It’s Big Beverage that manipulates us with ads, front groups and the assumption that we are stupid enough to let them tell Vermonters what is good for them — cheap, sugar-laden drinks.

Alliance for a Healthier Vermont is not simply trying to tell Vermonters what is good for them. They are attempting to control dietary habits by taxation.

Why stop with beverages? Perhaps Alliance for a Healthier Vermont should go door to door and peek in refrigerators to see what other unhealthy items they should lobby for taxation.

How about starting with meat?

Everyone should be aware of the health and environmental impact of eating meat and the healthier aspects of eating a meatless diet or at least eating meat in moderation. Are there any efforts to tax meat products?

Advocates for the beverage tax appear to suggest that a hefty tax on “sugary drinks” – a negative term – will significantly impact obesity.

According the NIH, however, there are many factors that impact weight.

An inactive lifestyle is one factor: “People who are inactive are more likely to gain weight because they don’t burn the calories that they take in from food and drinks.”

A campaign to encourage exercise, such as community events, might help.

There are environment factors: Lack of neighborhood sidewalks and the saturation of ads for unhealthy food products are examples. How are ads regulated in Vermont? Are there adequate sidewalks?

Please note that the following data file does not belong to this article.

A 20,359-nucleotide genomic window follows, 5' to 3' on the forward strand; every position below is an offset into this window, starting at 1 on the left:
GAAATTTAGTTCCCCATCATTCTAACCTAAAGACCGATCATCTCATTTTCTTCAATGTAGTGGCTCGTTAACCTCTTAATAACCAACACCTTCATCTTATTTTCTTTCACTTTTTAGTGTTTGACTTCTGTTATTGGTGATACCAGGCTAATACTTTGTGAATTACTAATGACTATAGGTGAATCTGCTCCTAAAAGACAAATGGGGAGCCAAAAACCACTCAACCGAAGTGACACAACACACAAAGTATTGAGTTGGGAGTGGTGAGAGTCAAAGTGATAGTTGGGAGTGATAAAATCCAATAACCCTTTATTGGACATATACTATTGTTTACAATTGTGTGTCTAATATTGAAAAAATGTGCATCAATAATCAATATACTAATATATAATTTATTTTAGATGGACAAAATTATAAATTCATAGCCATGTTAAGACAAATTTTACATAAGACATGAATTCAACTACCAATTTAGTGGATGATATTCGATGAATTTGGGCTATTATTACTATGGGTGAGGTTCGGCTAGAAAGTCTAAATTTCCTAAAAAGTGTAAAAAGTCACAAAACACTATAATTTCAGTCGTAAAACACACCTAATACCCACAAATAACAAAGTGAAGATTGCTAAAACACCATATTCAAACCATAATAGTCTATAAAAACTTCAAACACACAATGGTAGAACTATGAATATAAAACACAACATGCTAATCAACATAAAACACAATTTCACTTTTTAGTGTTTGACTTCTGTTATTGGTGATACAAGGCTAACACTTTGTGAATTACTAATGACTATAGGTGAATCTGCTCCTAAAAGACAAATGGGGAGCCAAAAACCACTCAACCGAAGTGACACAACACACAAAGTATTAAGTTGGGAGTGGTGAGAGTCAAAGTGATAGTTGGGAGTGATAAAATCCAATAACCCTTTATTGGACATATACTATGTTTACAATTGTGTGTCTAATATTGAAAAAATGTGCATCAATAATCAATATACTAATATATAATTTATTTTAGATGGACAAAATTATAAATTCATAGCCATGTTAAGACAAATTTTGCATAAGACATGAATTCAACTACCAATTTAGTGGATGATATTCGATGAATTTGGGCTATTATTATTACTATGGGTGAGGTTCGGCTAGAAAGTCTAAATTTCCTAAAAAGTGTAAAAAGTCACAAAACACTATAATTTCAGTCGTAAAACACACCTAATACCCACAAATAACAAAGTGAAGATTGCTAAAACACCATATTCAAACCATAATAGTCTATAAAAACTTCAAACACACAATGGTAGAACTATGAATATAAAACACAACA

Genes and family history are other factors: “Overweight and obesity tend to run in families.” Further, “A child who has overweight parents who eat high-calorie foods and are inactive will likely become overweight too.”

My biological family is largely obese due to unhealthy diets that include large amounts of meat, often cooked in lard. I attempted several times to stop eating meat, but my family always bought pizza with pepperoni and most dishes were prepared with meat. They refused to accommodate my need for a healthier diet. As I got older, I had to start bringing items to family gatherings. Young children who wish to eat a healthier diet will find it difficult with an unyielding family.

Health factors, such as an underactive thyroid, negatively impact obesity. Some medicines, like antidepressants, can cause obesity. Emotional factors, smoking, aging, pregnancy, and lack of sleep can also lead to obesity.

Despite all these factors, sodas are portrayed as so sickeningly unhealthy that it’s natural public support is swayed by such messages. Sugar is now considered the single evil that causes obesity and a growing number of Vermonters now want a “sin tax” to curb the evils of drinking Coke. This campaign has led to some public shaming, including letters to the editor that are cruel and appear to show ignorance of all the beverages that will be affected by this tax.

Marc Sherman wrote in

We believe that what Vermonters eat, drink and feed their family is their choice and not the government’s to make.

My husband and I rarely make impulse buys. We usually make a list and stick to it. Sometimes, like lately, I’m so sick that I can only seem to eat things like ice cream and yogurt. People may think that’s unhealthy, but I do what I can so I won’t miss meals and so that I can maintain weight. Our household is seriously cash-strapped. This “sin tax” may be okay for affluent Vermonters, but for this household, it’s a heavy hit. The “sugar tax” is another way of sticking it to the poor.